Based on a comic book series, the TV program “The Walking Dead”  portrays life in the aftermath of “a zombie apocalypse”.  A sheriff’s deputy falls into a coma after being shot, then awakens to a dangerous new world overrun by “the undead”.  Pressure to survive drives the deputy and others to the depths of human cruelty.

From Paul in the Holy Scriptures . . .

 “As for you, you were dead in your transgressions and sins, in which you used to live when you followed the ways of this world and of the ruler of the kingdom of the air, the spirit who is now at work in those who are disobedient.  All of us also lived among them at one time, gratifying the cravings of our sinful nature and following its desires and thoughts. Like the rest, we were by nature children of wrath” (Ephesians 2:1-4).

The words hit like a sudden slap in the face.  Paul’s just finished bursting out praise for God’s goodness in Christ, thanking God for the faith and love of his readers, and interceding for their enlightenment.  Suddenly, he turns: “As for you, you were dead in your transgressions and sins . . . “  A condition not unlike The Walking Dead.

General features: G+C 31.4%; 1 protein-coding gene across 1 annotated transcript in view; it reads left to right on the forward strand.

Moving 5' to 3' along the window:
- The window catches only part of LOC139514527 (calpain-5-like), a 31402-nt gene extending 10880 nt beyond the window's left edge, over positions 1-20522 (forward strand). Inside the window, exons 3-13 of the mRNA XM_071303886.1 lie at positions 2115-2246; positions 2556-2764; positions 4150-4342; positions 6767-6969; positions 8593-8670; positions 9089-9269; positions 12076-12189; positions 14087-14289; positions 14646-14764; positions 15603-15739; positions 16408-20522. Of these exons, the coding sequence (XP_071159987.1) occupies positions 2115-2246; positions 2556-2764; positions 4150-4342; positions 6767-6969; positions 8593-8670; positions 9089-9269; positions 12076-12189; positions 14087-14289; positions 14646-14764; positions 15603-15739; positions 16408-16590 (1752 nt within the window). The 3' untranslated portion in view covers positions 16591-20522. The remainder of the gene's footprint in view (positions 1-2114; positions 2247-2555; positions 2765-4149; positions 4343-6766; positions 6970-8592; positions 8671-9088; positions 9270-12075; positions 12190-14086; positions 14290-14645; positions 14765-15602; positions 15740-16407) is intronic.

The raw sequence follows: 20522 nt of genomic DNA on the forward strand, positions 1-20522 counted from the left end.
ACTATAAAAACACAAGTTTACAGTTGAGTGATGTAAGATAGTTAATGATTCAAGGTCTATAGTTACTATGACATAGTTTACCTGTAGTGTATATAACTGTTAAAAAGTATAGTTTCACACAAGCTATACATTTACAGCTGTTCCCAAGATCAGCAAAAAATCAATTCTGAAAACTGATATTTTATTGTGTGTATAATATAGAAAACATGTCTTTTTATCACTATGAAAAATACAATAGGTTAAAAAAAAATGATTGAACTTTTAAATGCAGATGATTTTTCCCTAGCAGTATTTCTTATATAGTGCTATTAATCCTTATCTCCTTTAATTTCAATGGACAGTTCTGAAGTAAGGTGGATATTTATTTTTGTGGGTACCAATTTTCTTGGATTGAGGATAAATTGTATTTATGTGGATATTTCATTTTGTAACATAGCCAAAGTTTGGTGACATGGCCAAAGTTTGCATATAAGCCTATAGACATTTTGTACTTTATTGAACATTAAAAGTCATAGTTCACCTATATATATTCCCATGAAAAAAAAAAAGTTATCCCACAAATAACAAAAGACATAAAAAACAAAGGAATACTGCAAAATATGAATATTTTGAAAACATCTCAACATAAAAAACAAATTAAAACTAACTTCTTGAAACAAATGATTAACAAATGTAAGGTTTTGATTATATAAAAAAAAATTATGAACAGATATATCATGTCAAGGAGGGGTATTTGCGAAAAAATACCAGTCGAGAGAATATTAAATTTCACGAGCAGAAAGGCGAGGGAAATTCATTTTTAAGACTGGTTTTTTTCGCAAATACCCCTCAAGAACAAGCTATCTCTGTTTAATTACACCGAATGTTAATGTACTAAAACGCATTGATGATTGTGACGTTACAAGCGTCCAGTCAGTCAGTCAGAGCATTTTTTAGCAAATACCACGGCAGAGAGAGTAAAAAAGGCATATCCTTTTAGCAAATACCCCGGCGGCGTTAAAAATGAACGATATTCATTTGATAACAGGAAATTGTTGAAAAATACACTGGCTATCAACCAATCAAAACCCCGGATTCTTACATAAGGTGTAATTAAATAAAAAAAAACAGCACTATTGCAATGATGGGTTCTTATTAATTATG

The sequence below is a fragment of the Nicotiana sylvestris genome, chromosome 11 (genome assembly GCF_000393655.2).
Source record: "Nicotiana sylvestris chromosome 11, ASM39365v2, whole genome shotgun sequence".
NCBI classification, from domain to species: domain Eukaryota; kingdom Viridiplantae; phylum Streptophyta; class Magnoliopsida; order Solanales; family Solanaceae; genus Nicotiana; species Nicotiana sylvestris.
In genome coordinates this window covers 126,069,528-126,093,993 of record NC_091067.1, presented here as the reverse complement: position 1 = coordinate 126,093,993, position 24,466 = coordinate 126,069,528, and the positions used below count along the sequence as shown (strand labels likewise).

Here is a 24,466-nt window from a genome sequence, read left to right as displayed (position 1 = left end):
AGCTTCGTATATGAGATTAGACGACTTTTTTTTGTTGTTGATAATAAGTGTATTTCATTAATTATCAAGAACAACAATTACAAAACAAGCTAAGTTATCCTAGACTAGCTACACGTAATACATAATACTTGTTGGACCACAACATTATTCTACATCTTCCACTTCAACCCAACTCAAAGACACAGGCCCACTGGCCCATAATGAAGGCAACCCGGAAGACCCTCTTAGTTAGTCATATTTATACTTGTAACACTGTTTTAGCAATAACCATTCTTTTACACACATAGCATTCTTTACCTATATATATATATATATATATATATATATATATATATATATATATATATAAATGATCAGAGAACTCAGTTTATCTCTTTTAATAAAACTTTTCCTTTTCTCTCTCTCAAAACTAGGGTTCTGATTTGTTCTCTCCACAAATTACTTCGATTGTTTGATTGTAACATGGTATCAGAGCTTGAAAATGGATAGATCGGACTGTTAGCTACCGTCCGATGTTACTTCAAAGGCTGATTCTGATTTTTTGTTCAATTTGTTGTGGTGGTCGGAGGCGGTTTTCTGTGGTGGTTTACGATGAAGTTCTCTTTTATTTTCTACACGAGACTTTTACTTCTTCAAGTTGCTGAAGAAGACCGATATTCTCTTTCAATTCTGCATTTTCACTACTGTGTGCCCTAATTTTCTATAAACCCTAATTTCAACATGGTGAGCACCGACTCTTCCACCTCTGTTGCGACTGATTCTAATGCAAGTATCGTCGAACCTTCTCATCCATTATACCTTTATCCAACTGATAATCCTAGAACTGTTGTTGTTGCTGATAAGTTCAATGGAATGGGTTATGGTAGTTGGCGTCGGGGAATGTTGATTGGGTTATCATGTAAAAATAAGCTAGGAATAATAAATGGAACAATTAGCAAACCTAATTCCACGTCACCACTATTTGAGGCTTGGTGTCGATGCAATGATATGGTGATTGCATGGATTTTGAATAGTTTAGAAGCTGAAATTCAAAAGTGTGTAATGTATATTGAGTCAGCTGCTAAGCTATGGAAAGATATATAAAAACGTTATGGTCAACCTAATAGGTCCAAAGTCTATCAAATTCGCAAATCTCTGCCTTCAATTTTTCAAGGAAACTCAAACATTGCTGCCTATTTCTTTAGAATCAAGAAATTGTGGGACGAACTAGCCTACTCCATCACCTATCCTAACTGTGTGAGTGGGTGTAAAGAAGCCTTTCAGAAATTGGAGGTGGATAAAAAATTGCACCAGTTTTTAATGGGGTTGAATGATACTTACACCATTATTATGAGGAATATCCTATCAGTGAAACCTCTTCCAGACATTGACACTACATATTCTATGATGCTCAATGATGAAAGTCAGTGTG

For a year, I owned a carpet-cleaning franchise (!).  We were encouraged to always sell the customer an “add-on”.  If she hired us to clean three rooms of carpets, we might offer  a fourth at a reduced price “since we’re here”.  She didn’t need that fourth room cleaned; but she’d probably feel a little better about her house if it was.  Unless we let Ephesians 2:1-4 “slap us in the face”, we may think of Jesus as little more than an “add-on” to us basically good people.